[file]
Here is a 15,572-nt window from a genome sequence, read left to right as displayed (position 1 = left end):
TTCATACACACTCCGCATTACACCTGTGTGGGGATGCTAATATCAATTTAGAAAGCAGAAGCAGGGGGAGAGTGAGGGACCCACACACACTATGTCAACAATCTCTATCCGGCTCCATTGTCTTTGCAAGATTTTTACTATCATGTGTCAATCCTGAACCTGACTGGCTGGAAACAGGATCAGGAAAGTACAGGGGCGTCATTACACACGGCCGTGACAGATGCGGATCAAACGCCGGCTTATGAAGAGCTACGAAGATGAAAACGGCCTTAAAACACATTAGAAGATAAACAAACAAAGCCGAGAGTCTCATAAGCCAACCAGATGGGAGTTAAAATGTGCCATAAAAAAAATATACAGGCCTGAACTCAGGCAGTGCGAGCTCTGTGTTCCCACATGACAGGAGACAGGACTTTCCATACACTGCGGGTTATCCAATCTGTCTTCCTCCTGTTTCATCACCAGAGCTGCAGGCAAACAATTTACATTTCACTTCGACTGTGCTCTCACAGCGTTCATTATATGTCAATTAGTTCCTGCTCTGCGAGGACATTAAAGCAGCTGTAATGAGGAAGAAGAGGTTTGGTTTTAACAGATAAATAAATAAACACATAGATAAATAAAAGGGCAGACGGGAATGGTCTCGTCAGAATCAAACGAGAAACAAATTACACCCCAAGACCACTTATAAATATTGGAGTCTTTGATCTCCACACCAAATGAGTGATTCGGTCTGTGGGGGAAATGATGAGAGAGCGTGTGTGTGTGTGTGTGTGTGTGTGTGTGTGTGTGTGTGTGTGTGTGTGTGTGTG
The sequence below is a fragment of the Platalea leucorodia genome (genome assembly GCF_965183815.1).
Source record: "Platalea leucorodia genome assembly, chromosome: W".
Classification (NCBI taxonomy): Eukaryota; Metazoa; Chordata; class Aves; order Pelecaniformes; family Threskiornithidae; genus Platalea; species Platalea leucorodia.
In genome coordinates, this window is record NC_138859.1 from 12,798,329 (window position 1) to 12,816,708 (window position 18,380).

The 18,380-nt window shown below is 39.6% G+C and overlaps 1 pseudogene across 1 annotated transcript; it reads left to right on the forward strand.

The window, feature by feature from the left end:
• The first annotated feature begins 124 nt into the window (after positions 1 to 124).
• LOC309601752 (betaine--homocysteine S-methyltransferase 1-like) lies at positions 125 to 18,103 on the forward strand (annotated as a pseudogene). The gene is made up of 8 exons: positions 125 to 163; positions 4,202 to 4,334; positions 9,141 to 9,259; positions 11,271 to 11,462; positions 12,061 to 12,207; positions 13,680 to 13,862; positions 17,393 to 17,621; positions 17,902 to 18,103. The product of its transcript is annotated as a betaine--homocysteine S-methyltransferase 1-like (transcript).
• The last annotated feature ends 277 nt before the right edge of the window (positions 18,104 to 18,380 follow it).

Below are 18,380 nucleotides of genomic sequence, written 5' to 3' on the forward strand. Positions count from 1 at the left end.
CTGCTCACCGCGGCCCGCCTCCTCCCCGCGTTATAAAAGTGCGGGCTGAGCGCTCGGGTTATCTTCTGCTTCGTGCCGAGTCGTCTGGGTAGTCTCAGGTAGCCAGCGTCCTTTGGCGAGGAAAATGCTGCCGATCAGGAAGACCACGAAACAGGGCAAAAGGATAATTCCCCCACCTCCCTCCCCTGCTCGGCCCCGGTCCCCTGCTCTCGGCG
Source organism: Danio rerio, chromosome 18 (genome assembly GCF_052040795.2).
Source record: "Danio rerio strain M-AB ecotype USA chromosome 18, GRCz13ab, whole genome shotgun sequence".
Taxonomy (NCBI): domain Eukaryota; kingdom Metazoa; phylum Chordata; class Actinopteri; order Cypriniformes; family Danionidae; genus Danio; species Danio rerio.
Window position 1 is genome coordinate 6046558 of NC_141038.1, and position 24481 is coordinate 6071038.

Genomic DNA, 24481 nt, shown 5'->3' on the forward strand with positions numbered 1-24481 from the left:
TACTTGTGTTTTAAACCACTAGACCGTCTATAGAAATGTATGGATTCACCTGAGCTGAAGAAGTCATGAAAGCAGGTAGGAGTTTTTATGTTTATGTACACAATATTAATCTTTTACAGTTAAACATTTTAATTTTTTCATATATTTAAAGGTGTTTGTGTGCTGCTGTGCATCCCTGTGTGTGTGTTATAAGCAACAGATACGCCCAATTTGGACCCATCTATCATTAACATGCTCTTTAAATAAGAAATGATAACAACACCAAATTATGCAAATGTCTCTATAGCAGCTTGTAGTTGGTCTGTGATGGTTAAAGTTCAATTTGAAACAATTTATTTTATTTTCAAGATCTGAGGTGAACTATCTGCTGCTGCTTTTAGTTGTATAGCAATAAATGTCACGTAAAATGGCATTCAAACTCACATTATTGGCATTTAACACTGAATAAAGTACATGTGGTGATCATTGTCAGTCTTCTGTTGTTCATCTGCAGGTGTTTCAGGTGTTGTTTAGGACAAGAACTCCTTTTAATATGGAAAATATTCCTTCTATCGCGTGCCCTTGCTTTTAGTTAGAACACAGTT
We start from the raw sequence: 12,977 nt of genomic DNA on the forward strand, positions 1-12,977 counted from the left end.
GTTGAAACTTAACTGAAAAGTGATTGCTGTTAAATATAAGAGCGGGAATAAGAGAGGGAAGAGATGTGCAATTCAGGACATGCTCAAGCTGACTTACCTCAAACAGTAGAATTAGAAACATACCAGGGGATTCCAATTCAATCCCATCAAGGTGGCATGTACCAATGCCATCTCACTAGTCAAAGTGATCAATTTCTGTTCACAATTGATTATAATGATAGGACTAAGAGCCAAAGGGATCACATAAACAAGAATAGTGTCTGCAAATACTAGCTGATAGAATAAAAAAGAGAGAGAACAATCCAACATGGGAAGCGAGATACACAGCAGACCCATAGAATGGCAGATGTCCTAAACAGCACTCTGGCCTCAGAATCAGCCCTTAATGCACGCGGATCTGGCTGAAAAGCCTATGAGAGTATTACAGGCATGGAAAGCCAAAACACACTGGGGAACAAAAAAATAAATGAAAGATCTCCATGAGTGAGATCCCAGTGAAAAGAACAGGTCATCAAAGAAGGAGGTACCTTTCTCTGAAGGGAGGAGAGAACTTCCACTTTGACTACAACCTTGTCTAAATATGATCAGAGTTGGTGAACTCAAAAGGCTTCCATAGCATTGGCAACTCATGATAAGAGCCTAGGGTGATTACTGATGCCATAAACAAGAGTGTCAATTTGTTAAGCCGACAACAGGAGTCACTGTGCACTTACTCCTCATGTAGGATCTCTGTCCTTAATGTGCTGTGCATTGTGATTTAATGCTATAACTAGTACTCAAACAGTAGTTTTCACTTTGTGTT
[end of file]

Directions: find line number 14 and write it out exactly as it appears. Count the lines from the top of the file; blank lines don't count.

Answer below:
Source organism: Danio rerio, chromosome 18 (genome assembly GCF_052040795.2).